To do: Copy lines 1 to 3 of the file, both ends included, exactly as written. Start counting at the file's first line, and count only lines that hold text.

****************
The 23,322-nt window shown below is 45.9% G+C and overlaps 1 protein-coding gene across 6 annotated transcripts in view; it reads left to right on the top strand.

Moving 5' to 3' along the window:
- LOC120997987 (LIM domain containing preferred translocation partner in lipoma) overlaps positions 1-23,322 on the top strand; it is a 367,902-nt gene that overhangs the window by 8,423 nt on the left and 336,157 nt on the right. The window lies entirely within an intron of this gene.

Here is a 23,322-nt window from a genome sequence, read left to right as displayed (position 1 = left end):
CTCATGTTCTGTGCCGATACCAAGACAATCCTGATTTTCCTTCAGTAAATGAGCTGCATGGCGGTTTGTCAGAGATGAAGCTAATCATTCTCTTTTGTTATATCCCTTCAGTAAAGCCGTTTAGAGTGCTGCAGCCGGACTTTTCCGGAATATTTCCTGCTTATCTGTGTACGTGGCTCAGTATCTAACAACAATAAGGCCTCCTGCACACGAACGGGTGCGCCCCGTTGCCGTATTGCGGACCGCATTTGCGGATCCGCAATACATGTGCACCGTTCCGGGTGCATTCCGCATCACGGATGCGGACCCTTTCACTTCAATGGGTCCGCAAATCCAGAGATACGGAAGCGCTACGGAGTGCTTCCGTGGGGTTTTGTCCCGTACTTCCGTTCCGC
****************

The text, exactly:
The 23,322-nt window shown below is 45.9% G+C and overlaps 1 protein-coding gene across 6 annotated transcripts in view; it reads left to right on the top strand.

Moving 5' to 3' along the window:
- LOC120997987 (LIM domain containing preferred translocation partner in lipoma) overlaps positions 1-23,322 on the top strand; it is a 367,902-nt gene that overhangs the window by 8,423 nt on the left and 336,157 nt on the right. The window lies entirely within an intron of this gene.